Search Results

You are looking at 41 - 50 of 817 items for :

  • "risk factor" x
  • Refine by Access: All x
Clear All
Full access

-induced thrombocytopenia (CIT) in non–small cell lung cancer (NSCLC) and data in Chinese patients is sparse, we performed a study on gemcitabine-based CIT in Chinese patients with NSCLC. In this study, we examined the main risk factors in this patient population with the

Full access

Manish A. Shah and David P. Kelsen

emerged in epidemiologic studies over the past several decades: gastric cardia/gastroesophageal junction (GEJ) tumors. 6 , 7 Table 1 provides a summary of commonly identified risk factors for the development of gastric cancer categorized by disease

Full access

Daenielle Lang and Kristen K. Ciombor

that will impact potential outcomes; and (4) unique challenges facing this patient population. Epidemiology and Risk Factors Similar to CRC as a whole, the incidence of rectal cancer in all ages has been decreasing since the 1980s; it has

Full access

Sarah T. Le, Pritesh S. Karia, Beverley J. Vollenhoven, Robert J. Besaw, Colleen M. Feltmate, and Chrysalyne D. Schmults

space invasion, margin distance, and clitoral involvement. 6 – 14 Due to inconsistent definitions and results across studies, most risk factors have not been adopted into current staging systems. The vulvar cancer staging system in the 8th edition of

Full access

Corbin D. Jacobs, Daniel J. Rocke, Russel R. Kahmke, Hannah Williamson, Gita Suneja, and Yvonne M. Mowery

-defined risk factors (positive margin, lymphovascular invasion, pT3–4, N2–3, extranodal extension, or level IV/V nodal metastasis), and unknown/missing NCCN risk factor data. Log-rank test stratified by RT and Cox regression analyses with respect to OS were

Full access

Nirmala K. Manjappachar, John A. Cuenca, Claudia M. Ramírez, Mike Hernandez, Peyton Martin, Maria P. Reyes, Alba J. Heatter, Cristina Gutierrez, Nisha Rathi, Charles L. Sprung, Kristen J. Price, and Joseph L. Nates

; APL, acute promyelocytic leukemia; CLL, chronic lymphocytic leukemia; CML, chronic myeloid leukemia; GVHD, graft-versus-host disease; MM, multiple myeloma. Figure 3. Multivariable analysis of risk factors associated with 28-day mortality (n=456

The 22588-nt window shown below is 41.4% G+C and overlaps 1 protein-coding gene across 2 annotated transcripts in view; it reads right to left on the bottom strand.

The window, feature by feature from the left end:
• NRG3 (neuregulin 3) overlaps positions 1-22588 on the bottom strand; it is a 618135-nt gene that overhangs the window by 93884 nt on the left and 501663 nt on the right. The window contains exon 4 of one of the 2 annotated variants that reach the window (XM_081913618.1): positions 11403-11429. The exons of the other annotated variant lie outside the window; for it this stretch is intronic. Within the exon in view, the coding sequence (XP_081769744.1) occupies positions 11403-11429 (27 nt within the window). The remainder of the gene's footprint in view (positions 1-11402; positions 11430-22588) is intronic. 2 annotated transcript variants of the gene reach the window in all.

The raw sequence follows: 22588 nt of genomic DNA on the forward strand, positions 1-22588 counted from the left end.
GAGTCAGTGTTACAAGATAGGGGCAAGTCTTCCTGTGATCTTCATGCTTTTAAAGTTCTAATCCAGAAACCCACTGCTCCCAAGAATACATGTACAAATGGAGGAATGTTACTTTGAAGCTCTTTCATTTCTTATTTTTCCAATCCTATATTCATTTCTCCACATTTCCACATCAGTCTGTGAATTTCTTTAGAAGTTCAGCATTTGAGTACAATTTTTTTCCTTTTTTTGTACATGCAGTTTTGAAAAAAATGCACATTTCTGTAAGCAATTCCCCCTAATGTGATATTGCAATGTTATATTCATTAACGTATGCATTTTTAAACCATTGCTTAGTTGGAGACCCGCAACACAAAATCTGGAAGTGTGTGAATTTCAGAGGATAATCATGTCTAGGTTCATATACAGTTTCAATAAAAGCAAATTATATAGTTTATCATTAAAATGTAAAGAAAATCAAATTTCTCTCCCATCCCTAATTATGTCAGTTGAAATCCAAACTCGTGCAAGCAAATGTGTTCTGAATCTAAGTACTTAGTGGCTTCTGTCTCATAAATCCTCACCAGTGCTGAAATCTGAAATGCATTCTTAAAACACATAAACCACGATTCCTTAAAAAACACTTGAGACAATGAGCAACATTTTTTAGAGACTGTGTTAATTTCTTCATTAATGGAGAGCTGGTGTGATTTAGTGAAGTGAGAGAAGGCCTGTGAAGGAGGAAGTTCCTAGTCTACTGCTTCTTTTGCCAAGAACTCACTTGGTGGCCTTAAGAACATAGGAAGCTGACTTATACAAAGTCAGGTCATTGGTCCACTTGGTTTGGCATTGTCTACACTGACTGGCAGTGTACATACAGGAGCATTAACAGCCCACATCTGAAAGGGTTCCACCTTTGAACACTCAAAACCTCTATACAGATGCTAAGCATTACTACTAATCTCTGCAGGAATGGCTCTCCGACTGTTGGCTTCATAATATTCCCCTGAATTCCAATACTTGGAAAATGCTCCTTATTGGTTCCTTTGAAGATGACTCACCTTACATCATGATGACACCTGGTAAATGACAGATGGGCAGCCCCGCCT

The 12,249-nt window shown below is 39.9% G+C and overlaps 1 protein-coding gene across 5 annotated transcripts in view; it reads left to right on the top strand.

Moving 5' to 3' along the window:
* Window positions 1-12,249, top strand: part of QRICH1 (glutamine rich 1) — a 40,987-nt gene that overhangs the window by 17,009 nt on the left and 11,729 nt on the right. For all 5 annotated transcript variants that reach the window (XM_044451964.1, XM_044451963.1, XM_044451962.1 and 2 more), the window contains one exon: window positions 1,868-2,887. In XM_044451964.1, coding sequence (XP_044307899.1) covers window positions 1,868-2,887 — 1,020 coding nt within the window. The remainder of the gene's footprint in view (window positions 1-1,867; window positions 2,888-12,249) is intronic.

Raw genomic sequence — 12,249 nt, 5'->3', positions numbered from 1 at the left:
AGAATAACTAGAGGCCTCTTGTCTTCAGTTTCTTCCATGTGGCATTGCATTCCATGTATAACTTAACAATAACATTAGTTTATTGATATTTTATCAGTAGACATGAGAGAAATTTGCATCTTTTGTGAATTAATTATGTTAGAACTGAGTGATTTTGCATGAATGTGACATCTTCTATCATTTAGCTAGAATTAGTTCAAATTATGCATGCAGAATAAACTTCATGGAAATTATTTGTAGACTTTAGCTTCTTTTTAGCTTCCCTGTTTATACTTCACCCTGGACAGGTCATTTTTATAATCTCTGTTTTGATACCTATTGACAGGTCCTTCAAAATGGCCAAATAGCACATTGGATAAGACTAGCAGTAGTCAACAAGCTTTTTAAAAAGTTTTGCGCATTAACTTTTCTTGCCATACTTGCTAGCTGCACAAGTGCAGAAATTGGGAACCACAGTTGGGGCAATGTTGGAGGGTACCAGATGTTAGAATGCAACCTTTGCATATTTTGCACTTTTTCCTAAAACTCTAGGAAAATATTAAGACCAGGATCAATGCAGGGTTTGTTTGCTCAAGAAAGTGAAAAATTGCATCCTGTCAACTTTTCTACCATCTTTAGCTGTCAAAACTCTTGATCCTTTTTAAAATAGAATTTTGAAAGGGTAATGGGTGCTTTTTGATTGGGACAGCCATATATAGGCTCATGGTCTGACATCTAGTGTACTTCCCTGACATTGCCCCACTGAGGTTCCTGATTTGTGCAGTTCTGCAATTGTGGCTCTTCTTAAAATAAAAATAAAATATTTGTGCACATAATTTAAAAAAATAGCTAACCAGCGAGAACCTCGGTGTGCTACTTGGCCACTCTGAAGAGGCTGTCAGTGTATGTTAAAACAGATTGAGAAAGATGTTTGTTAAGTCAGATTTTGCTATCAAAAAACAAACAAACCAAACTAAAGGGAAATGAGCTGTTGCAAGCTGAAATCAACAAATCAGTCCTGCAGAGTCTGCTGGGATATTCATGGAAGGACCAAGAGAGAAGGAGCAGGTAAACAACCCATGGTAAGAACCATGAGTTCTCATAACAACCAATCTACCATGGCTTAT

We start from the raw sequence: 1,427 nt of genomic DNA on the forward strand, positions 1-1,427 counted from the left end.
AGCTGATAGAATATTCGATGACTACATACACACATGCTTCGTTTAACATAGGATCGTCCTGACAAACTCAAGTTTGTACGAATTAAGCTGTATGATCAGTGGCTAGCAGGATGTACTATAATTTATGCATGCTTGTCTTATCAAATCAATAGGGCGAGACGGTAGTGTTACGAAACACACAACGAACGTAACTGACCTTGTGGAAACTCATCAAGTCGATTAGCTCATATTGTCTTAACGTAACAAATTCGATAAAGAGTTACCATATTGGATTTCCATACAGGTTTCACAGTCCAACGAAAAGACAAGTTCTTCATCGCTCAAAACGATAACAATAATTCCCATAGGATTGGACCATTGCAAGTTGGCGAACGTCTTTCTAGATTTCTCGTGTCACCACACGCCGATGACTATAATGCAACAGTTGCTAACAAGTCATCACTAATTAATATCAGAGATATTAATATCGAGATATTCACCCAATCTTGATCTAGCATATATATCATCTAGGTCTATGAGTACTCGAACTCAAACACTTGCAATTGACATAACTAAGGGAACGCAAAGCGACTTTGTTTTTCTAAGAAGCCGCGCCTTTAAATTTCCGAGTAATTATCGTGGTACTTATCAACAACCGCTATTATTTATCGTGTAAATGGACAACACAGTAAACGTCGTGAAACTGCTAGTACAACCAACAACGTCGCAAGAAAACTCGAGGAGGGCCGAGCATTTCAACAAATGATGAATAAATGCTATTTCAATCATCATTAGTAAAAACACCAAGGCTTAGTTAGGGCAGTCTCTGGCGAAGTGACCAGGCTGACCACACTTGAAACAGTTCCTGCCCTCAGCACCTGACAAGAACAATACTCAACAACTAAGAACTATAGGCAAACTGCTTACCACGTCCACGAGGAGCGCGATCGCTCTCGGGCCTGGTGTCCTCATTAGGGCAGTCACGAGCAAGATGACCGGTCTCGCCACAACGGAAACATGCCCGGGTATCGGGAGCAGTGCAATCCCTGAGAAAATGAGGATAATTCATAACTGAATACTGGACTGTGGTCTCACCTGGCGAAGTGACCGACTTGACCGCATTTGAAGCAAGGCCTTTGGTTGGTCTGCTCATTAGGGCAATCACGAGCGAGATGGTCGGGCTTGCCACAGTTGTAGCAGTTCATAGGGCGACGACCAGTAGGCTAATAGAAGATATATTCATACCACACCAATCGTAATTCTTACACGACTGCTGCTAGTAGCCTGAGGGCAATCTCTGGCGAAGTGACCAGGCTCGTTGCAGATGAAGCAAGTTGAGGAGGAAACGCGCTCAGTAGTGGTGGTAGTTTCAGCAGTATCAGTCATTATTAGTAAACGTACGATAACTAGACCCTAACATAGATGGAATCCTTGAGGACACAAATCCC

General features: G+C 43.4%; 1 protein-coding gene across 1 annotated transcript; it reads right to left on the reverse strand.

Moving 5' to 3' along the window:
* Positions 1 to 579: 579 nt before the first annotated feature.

Full access

Therese B. Bevers, Deborah K. Armstrong, Banu Arun, Robert W. Carlson, Kenneth H. Cowan, Mary B. Daly, Irvin Fleming, Judy E. Garber, Mary Gemignani, William J. Gradishar, Helen Krontiras, Swati Kulkarni, Christine Laronga, Loretta Loftus, Deborah J. MacDonald, Martin C. Mahoney, Sofia D. Merajver, Ingrid Meszoely, Lisa Newman, Elizabeth Pritchard, Victoria Seewaldt, Rena V. Sellin, Charles L. Shapiro, and John H. Ward

the United States in 2010. 1 Risk factors for the development of breast cancer can be grouped into categories, including familial/genetic factors (family history, known or suspected BRCA1/2, TP53, PTEN , or other gene mutation associated with breast

Full access

Jeffrey Crawford, Pamela Sue Becker, James O. Armitage, Douglas W. Blayney, Julio Chavez, Peter Curtin, Shira Dinner, Thomas Fynan, Ivana Gojo, Elizabeth A. Griffiths, Shannon Hough, Dwight D. Kloth, David J. Kuter, Gary H. Lyman, Mary Mably, Sudipto Mukherjee, Shiven Patel, Lia E. Perez, Adam Poust, Raajit Rampal, Vivek Roy, Hope S. Rugo, Ayman A. Saad, Lee S. Schwartzberg, Sepideh Shayani, Mahsa Talbott, Saroj Vadhan-Raj, Sumithira Vasu, Martha Wadleigh, Peter Westervelt, Jennifer L. Burns, and Lenora Pluchino

-Hodgkin's lymphoma (NHL) has shown that the rates of myelosuppression and delivered dose intensity are underreported. 4 Due to individual patient risk factors, the rates of myelosuppression with the same or similar regimens varied greatly, making it difficult to

Full access

Presenters: Valencia D. Thomas, Michael K. Wong, and Andrew J. Bishop

, provide an outline for patient stratification based on risk factors for local recurrence, metastases, and death from disease ( Figure 1 ). 2 “There are so many characteristics and elements that we must take into consideration that there are conflicting

Full access

Anne M. Covey

have a known risk factor, 11 and we believe that implementing screening programs for those known populations improves OS. Other risk factors in the setting of HCV cirrhosis include male sex, coinfection with HIV or HBV, older age, diabetes, and obesity